Idea in short

You might have heard before that one of the best ways to grab a recruiter’s attention is by tailoring your resume to each position you apply to. To many people, this is an intimidating idea — after you spend so much time creating a great first resume, the thought of repeating the process for each new job you apply to sounds like a tremendous time-suck.

An experienced software tester has been unemployed for months and wants to broaden her search. She includes such skills as Quality Control given her background in software testing for defects. A successful accountant in the private sector decides it’s time to work in the non-profit sector. Do either of these candidates require more than one well-written CV?

Customizing Vs. Separate CVs

Let’s first clarify what we mean by separate CVs. Basically, this means a CV distinct in terms of sizable portion of content for each job. This does not imply customizing your CV to a specific job advertisement. Customizing is when you use a single CV / Resume for every job, except that you make minor adjustments to the content to align with the unique job requirements. Whether you are creating separate CVs or merely customizing a single CV, you will end up with more than one version of your CV.

Unique CVs

You should create separate CVs if the types of jobs you’re pursuing require substantially distinct experiences, knowledge, skills and qualifications. Therefore, the software tester should use a version of CV for jobs in the software testing field and a unique CV for Quality Control positions. The good news is that unless you’re making a drastic career change, there is probably a good deal of overlap between the jobs you’re pursuing, even if they differ substantially. That means it’s likely you can re-use significant portions of content across your CVs. Hence, when our software tester begins drafting her Quality Control CV, she’ll remove a whole bunch of details that are specific to jobs as a tester and replace the removed portions with information that’s more relevant to a Quality Control position.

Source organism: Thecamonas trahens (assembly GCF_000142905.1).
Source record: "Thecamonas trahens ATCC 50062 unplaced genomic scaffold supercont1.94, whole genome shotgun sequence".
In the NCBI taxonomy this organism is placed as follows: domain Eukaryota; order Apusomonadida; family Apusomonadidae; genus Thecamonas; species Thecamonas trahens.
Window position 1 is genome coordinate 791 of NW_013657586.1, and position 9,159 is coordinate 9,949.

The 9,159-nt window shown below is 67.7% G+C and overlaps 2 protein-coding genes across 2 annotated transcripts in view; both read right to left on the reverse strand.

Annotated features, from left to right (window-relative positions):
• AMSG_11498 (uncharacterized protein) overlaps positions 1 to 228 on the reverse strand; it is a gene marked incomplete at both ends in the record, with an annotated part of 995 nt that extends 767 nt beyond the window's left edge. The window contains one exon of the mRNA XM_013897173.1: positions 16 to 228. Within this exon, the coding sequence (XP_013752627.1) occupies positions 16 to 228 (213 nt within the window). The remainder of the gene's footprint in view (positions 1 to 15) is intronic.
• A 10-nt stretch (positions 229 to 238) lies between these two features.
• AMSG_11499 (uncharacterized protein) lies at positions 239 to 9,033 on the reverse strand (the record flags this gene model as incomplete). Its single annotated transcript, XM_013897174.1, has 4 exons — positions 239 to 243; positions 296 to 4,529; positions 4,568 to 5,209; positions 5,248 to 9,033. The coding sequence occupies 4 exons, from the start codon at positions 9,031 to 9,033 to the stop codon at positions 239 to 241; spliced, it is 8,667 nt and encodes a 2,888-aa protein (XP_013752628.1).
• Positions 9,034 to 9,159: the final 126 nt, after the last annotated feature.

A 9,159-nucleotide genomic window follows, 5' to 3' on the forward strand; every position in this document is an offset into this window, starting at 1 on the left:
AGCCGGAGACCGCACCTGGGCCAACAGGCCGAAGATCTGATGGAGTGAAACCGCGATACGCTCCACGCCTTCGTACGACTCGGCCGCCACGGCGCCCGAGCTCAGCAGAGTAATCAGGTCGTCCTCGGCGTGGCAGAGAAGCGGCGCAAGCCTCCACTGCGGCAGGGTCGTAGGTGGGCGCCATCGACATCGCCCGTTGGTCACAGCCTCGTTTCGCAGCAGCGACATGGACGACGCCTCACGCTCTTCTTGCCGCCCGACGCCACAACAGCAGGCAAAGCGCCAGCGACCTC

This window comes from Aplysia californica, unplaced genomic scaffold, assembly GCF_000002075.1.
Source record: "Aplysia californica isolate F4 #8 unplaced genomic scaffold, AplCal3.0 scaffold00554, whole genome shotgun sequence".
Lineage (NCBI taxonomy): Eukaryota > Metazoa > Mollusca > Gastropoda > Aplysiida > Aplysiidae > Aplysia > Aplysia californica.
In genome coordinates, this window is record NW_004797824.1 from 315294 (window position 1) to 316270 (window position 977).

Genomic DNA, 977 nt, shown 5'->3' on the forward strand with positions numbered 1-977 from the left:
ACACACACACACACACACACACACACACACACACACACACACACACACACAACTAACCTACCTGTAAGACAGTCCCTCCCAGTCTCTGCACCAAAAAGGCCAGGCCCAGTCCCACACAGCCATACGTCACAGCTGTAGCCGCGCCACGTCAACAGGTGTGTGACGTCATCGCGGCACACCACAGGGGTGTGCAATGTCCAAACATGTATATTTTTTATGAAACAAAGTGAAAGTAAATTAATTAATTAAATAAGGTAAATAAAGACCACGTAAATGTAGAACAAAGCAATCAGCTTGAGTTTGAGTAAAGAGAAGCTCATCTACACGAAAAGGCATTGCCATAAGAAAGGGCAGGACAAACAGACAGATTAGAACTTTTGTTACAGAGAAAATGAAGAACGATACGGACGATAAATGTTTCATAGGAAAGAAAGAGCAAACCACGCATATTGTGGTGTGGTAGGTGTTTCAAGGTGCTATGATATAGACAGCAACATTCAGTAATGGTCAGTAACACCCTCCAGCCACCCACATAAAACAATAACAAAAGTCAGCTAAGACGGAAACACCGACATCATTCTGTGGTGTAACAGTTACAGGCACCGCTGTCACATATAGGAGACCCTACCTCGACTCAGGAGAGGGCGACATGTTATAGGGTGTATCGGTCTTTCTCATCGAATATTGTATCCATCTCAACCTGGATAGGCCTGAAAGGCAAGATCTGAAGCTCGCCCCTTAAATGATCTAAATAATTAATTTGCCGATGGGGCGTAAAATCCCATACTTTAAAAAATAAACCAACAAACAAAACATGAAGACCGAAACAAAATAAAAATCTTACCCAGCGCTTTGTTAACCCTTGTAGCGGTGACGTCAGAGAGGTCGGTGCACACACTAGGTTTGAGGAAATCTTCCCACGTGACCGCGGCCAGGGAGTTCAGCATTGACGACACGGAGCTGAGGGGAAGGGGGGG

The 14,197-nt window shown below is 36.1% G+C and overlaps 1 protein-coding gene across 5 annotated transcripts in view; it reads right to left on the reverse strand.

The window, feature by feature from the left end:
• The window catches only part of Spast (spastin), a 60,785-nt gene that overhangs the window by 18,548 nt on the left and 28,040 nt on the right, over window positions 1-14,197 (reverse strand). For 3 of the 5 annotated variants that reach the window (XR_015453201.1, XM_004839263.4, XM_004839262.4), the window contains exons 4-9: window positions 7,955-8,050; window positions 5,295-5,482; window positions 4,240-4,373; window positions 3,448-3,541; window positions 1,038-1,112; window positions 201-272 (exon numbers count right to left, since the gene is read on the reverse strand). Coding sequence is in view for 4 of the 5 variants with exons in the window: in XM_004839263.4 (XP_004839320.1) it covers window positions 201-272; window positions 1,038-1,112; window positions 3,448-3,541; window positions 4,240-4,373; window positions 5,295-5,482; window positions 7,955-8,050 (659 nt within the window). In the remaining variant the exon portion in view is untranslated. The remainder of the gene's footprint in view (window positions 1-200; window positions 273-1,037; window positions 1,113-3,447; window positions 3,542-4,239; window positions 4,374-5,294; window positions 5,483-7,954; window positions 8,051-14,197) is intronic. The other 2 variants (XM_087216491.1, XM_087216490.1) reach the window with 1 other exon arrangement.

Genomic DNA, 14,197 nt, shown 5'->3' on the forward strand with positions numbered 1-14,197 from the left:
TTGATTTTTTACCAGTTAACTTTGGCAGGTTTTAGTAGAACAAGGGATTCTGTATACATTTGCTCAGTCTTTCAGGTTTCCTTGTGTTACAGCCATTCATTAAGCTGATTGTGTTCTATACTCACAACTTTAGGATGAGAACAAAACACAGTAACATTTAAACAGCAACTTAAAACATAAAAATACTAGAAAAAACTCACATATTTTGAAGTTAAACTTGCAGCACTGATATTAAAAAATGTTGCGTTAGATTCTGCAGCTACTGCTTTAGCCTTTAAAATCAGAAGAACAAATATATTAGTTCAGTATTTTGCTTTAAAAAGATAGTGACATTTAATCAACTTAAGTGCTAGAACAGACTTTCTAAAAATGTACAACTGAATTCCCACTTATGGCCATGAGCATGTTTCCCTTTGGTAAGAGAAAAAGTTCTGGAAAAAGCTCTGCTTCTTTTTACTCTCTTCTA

Customized CVs

As for our accountant, he doesn’t really need a completely new CV for roles in the not-profit sector. He just has to customize his standard CV and add a few things like volunteer experience she might have or other ways in which he’s gathered experience relevant in the non-profit sector. A well-written cover letter is equally important to make his case. Note that you should keep track of the CVs you send out to each employer. It’s a show-stopper to apply for the job of your dreams with the wrong CV version or to show up for an interview prepared to talk about the information on a different CV. With a little organizing, using separate CVs or customizing versions of a single CV, you can broaden your job search and target different employers.

Multiple formats

All job-seekers need at least two formats:

  1. The traditional print format. and
  2. A text format

You will need the traditional print format for job interviews, career fairs, networking, and anytime a real person actually sees your CV. However, as the job search process is increasingly becoming electronic, you need your CV in text format as well.

Summary

Tailoring your resume doesn’t mean having to recreate the wheel each time. No matter what job you’re applying to, there are a number of things you can keep consistent while still customizing others. Always remember that your resume is your key marketing tool for gaining that all important interview, and if that means you need to have eight different resumes while job-hunting, then go for it. Your job is to follow each employer's guidelines in how the company wants a resume submitted, thus increasing your chances for being contacted for an interview.